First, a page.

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Quick reference medical handouts used by Pediatric offices


When to Worry About a Head Injury


 

Anybody watching children playing will know that they are constantly banging their heads, often in seemingly frightening circumstances. Fortunately severe injury to the brain is unusual and most bumps on the head, even large ones, are not serious. 

Injury to the skull Causes lacerations and bleeding of the scalp, producing large swellings ("goose egg") on the skin
Injury to the brain Concussion: The brain is not a tight fit in the skull and can shake around within it. When the head is struck the softer brain  hits up against the hard skull. Usually, but not always, associated with a loss of consciousness. 
Bleeding.  Broken blood vessels produce bleeding either between the skull and the brain or within the brain itself. This causes the brain to be compressed producing signs of brain injury.

 

When to worry after a head injury and seek medical attention

When to worry less after a head injury

Your parental intuition tells you something is wrong Your child is alert and walking, talking, playing, and acting like she/he was before the fall
Loss of consciousness or appearing not to respond to speech or touch No loss of consciousness or "blacks out" for less than 5 seconds, then  is easily aroused by a loud voice or a little touch. 
Vomits three or more times Vomits once or twice3
Mental status altered - child is confused and disoriented, will not focus on you or respond to questions or commands.   Child is dazed but recognizes you or familiar objects (security blankets, etc). The child fights you when you attempt to put ice on the injury
There is a decreasing level of consciousness, from awake to drowsy, to lethargic, and then to unconsciousness. Note: a child may show extreme restlessness prior to loss of consciousness.  There is an improving level of consciousness, from lethargic to drowsy to full awake status. Child may want to fall asleep (especially if injury occurred around nap time) but is easily aroused.4
Unable to walk without falling. May have weakness, numbness, or tingling of a part of the body, usually on the same side of the body. Slurred speech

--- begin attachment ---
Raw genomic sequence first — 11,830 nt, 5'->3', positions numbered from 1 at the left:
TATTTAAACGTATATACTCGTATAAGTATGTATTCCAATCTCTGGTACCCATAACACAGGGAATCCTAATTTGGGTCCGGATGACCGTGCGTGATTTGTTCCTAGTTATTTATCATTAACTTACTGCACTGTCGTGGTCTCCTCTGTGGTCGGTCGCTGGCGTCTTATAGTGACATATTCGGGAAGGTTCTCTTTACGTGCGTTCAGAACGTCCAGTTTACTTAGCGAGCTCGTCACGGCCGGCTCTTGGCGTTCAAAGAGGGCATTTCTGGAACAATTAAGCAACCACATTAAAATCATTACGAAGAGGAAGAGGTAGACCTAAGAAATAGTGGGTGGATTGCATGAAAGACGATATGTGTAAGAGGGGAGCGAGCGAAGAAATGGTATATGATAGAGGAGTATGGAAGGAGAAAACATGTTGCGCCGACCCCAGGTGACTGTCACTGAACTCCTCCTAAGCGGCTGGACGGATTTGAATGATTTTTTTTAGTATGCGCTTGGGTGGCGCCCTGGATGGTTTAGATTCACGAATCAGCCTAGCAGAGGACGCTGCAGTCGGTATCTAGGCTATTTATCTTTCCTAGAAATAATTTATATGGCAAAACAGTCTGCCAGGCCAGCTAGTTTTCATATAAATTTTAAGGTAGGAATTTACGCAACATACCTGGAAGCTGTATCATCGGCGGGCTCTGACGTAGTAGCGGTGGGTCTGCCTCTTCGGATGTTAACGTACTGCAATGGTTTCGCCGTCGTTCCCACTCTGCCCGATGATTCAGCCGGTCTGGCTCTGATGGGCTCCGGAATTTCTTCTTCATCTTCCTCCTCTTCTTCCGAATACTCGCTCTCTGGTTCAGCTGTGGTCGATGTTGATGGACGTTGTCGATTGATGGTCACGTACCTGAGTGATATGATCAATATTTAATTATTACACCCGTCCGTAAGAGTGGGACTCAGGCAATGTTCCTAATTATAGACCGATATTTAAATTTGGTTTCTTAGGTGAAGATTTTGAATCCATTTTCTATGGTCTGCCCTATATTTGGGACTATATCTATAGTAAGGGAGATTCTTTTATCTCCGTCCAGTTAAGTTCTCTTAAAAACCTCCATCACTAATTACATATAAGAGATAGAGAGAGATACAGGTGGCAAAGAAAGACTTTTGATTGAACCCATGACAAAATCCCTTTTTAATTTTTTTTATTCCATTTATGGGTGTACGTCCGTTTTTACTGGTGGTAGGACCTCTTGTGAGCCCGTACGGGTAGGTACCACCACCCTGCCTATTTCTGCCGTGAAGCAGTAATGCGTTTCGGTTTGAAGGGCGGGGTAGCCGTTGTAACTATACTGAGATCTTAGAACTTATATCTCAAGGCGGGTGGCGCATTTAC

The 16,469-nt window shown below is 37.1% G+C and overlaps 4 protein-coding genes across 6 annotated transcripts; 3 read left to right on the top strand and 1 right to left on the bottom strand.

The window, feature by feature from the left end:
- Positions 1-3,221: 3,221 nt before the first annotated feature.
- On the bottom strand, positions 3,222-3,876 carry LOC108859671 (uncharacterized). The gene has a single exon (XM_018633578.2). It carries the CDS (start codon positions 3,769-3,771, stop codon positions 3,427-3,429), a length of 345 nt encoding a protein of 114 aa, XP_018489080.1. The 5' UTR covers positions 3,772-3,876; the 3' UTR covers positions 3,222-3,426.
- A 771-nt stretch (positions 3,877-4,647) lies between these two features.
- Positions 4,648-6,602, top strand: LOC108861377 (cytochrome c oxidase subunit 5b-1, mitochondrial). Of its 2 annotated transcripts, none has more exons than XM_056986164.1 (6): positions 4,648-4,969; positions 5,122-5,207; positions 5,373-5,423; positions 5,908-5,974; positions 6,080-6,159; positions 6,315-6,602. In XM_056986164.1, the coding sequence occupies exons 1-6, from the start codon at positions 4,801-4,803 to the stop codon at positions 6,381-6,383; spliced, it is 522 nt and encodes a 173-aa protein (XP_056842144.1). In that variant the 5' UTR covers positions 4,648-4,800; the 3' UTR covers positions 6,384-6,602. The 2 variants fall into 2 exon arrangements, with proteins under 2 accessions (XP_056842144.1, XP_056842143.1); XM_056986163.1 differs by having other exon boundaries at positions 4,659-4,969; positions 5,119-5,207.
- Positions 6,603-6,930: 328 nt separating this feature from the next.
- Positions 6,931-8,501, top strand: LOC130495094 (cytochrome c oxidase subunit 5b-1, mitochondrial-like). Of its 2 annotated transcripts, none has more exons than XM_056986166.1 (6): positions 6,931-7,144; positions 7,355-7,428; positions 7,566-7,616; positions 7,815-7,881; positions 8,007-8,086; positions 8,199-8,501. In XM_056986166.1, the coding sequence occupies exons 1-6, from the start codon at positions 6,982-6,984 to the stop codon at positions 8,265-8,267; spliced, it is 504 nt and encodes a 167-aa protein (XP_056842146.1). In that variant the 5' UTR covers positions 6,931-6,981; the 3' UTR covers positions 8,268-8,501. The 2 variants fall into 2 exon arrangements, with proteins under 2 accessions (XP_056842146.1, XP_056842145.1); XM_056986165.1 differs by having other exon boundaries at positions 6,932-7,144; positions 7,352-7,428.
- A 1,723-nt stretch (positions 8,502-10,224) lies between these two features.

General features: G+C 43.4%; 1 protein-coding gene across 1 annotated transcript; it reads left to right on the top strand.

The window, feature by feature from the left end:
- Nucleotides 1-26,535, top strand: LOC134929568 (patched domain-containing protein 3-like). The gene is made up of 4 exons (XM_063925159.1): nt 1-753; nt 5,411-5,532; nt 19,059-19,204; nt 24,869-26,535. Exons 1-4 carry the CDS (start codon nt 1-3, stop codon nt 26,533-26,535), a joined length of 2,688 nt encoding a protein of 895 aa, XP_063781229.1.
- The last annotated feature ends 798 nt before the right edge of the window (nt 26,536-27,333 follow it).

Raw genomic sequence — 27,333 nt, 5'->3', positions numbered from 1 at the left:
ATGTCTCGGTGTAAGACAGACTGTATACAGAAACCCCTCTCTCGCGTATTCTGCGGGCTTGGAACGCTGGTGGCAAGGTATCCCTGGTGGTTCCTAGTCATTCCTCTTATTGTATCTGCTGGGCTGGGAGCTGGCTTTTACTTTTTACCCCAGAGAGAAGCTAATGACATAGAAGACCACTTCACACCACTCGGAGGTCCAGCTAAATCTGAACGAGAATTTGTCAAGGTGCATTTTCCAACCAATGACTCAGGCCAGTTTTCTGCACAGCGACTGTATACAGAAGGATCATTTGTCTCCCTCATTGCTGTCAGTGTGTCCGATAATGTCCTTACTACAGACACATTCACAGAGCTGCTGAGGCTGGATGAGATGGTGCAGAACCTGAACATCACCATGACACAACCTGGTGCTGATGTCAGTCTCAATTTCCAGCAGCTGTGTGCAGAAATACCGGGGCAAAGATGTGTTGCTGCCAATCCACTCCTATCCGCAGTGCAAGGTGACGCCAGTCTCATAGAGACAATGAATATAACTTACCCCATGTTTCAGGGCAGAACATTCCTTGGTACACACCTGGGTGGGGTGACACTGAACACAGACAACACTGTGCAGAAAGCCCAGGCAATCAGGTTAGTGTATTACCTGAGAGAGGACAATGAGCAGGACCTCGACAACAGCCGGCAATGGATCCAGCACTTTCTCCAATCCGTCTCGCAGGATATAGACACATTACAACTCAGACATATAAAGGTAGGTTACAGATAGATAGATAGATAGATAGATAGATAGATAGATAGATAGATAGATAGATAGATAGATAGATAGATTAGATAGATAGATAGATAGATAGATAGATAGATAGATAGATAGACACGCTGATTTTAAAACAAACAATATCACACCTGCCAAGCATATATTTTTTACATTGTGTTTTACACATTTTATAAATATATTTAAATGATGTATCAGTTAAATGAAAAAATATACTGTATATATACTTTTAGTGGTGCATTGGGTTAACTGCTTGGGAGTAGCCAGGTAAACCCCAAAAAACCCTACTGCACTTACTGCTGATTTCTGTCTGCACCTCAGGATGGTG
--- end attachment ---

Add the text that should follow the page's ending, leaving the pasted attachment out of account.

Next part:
Prolonged and excessive crying lasting over an hour Child is able to be comforted and soothed in a short period of time
Severe, unremitting headache2 Child complains of headache only when asked and does not seem bothered by it
Eye changes- pupils are different size or eyes appear crossed. A dilating (getting larger) pupil following a head injury is an important danger sign. The child complains of blurred or double vision.1 Pupils are the same size and eyes appear normal; child does not complain of blurred or double vision
Bleeding or clear fluid discharge from the ears. After the child jas stopped crying, there is a clear discharge from the nose. No bleeding or discharge from the ears or nose.
Convulsions or seizures after the injury No convulsions or seizures
Non-stop bleeding from the scalp Even small head cuts can be quite bloody, but steady pressure should stop small cuts within 5 to 10 minutes. 
Your child has had a previous concussion in the last year There is no history of previous serious head injury
The child has another medical condition, such as a bleeding disorder, congenital abnormality, leukemia, or a heart disorder that will make the head injury more dangerous The child does not have any medical condition that would make the head injury potentially more dangerous. 
1Note: a small difference in pupil size is  frequently found in many normal children. Futhermore, it is not necessary to check the child's pupils to make sure they  become smaller when you shine a flashlight on them. This test is difficult to perform with uncooperative children and is a late sign of brain injury. 

2Check with your doctor concerning the use of acetominophen or ibuprofen for headache. Some phyisicans prefer you not to give medicine for pain since they feel iIf the headache is bad enough to need acetaminophen or ibuprofen.  your child should be checked. 

3As a precaution, feed only clear liquids to the child who has hit their head. Okay to breast feed. 

4Check with you doctor to find out whether or not you should wake your baby up. Some physicians prefer that you simply check your child for color (pink, not pale or blue) and breathing pattern (regular breathing, rather than shallow or irregular breathing) 

 

When to Worry after 24 hours

Your child.......
  • changes in sleep patterns
  • becomes restless or fussy
  • doesn't pay attention
  • forgets things
  • gets mixed up about time and places
  • takes longer to get things done
  • doesn't act the same
  • acts without thinking
  • becomes easily upset
  • loses his or her temper a lot
  • tires easily or needs extra sleep
  • doesn't see or hear as well
  • drops things or trips a lot
  • develops problems with words or sentences
  • has a harder time learning.

Will my Child Need a Skull X-ray?

Skull x-rays are seldom helpful. It is therefore usually not necessary to take an otherwise normal, active child who has sustained a head injury to an ER for skull x-rays.  If neurological signs call for a x-ray, then a CAT scan will give physicians more information than a skull x-ray. A CAT scan, which is a series of cross-sectional x-rays of the brain, will show bleeding and swelling of the brain, which is what is really important to know.

 

 

As a reminder, this information should not be relied on as medical advice and is not intended to replace the advice of your child’s pediatrician. Please read our full disclaimer.

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